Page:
Proving that dogging is for everyone, news reaches us of randy posh doggers who are regularly at it in farm buildings on the Badminton Estate – the Gloucestershire estate owned by the Duke of Beaufort.
The Duke of Beaufort's Estate goes Dogging Crazy
The estate centres on Badminton House in Gloucestershire, ancestral home of the Duke of Beaufort, which is known for hosting the Badminton Horse Trials in the grounds of the home. The estate also hosts numerous fox hunts and the infamous Beaufort Hunt ball. The foxhound pack kennelled on the Badminton Estate is not the only dogging activity going on on the Duke of Beaufort’s estate though. One of the favourite spots for human dogging action is a burned-out barn on Drifton Hill, where doggers have even put in sofas to make it more comfortable for participants.
Residents from the Badminton estate have found many posh doggers would turn up to the buildings, often wearing PVC !
Nick Bush, a tenant farmer at the 52,000 acre estate who has witnessed keen doggers at it, said “On one occasion I found four bras hanging up. On another there were a couple of old boys who said, ‘We’re only here for having a bit of fun mate’.” He added “I have interrupted cars but I’ve never bothered to get out and remonstrate.”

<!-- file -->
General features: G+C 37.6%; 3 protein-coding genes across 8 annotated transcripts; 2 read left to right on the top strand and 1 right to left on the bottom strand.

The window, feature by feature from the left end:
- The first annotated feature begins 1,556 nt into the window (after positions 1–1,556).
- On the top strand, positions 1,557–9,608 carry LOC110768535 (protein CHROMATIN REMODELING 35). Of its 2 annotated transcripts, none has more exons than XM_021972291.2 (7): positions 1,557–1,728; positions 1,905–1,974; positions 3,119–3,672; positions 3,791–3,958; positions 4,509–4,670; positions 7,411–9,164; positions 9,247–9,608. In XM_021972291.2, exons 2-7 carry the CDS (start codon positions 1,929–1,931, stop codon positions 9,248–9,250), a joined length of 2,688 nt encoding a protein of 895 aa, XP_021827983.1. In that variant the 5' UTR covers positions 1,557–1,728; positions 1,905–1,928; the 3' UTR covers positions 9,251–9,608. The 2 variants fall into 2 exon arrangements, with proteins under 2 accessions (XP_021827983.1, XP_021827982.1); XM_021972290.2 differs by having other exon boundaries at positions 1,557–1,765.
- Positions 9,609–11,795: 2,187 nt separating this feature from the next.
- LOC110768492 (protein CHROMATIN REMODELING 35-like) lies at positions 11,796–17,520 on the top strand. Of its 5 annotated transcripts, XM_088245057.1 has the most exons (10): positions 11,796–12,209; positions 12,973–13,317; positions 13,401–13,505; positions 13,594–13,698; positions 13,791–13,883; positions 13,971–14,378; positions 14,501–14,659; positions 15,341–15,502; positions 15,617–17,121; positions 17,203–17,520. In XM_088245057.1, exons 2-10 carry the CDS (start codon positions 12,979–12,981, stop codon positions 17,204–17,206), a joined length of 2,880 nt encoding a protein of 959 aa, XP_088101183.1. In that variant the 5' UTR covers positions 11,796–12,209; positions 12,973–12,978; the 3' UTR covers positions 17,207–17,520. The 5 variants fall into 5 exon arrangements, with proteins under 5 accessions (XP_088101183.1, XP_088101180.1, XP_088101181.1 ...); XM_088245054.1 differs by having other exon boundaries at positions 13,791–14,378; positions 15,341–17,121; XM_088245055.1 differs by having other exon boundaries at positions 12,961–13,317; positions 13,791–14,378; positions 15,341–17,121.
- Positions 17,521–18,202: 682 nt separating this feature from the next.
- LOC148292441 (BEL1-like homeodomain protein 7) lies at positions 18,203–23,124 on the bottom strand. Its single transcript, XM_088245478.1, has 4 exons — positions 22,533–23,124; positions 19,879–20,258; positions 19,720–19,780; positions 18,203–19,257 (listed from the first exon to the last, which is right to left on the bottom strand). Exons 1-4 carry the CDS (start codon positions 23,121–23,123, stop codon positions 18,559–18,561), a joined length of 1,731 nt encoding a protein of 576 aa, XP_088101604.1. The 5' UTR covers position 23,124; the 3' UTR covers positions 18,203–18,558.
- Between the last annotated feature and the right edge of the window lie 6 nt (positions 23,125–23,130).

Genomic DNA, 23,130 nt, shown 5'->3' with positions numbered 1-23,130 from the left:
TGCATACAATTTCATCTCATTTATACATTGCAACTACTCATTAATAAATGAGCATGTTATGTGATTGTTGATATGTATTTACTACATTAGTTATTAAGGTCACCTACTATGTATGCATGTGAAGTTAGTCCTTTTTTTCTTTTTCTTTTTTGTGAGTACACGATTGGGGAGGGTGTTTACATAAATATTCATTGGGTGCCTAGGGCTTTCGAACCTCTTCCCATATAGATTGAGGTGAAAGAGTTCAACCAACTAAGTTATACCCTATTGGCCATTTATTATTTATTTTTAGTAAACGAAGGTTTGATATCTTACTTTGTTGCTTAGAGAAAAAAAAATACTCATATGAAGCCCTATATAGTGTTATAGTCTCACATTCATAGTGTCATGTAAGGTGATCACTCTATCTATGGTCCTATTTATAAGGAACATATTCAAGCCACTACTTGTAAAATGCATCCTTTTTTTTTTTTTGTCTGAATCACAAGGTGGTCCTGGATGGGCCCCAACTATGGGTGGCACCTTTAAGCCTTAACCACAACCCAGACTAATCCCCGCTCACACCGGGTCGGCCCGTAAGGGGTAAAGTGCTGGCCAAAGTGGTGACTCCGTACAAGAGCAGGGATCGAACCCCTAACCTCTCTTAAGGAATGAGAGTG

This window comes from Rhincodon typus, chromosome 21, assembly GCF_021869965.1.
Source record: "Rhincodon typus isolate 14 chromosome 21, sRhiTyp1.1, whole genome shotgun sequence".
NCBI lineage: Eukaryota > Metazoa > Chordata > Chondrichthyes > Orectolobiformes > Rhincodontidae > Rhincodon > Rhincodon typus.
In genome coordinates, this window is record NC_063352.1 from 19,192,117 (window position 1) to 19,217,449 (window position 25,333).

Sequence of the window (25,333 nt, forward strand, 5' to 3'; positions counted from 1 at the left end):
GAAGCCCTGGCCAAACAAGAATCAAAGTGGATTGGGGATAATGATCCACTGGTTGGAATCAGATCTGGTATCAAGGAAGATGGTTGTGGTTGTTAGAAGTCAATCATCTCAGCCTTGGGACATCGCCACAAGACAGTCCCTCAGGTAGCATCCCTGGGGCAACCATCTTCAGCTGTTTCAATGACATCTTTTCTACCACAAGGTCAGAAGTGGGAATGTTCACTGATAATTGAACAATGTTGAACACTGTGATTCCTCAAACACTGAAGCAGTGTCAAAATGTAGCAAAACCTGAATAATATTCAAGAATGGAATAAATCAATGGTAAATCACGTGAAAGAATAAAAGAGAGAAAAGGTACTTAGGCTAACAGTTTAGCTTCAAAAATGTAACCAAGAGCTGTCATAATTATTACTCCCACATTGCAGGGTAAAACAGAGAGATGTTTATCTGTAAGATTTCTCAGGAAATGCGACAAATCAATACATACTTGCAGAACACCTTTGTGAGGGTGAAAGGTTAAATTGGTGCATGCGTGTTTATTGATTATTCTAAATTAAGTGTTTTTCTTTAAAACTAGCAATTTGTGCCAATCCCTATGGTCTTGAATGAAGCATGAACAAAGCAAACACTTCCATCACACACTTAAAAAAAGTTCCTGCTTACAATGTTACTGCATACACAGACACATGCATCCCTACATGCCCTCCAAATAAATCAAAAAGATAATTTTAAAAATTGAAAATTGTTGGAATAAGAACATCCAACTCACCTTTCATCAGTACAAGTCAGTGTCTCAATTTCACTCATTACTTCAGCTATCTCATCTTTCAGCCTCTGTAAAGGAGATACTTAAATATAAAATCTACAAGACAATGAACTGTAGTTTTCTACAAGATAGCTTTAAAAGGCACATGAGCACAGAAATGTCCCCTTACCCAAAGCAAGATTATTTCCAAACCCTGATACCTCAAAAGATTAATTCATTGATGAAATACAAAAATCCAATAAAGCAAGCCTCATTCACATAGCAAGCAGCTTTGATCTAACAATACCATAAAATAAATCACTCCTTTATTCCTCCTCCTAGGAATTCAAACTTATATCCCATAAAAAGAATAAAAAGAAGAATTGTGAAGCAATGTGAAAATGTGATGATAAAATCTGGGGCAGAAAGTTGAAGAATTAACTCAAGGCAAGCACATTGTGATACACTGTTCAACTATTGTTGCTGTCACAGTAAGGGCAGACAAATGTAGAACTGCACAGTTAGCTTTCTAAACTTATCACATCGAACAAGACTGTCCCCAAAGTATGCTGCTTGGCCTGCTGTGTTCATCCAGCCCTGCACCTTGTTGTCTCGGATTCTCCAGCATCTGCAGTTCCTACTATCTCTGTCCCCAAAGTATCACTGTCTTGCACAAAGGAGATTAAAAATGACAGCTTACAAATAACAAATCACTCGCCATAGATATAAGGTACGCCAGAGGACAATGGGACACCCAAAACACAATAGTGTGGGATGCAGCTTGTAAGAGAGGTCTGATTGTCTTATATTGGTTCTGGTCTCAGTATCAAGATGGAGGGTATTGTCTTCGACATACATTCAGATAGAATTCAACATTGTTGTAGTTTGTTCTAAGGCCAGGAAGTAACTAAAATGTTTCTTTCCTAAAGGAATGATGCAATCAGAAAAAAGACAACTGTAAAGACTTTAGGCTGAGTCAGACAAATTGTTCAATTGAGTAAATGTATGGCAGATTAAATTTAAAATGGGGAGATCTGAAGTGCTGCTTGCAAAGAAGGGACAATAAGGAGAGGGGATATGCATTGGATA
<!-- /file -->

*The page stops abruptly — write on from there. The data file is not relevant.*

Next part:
Horsey Girl Looking For Fun
Instead Bush has asked the local police to get involved and intervene. Although trespassing on the Duke’s estate is a civil matter and providing no criminal activity is going on, there is no reason the police should be involved, the local Police Sergeant Phil Connor confirmed that “In the last two weeks we have had complaints from numerous outraged residents about vehicles arriving at the site and the occupants engaging in sexual activity. We are going to be doing extensive patrols in the evenings to deter any further activity and reassure those in the community.”
Local residents have been seeing cars pulling away late at night, cars regularly parked up and flashing their lights when anyone walks by, so it is blatantly obvious that there’s dogging going on. One woman, who has lived in the local village for fifty years said “It is surprising how many flash at you, but they never do us any harm. They do leave a lot of rubbish though.”
So there you have it, maybe if you are a local dogger you would be welcomed by the local residents if you keep it clean – the rubbish that is!
Meantime, if you live locally you should check out this Dogging in Gloucestershire guide.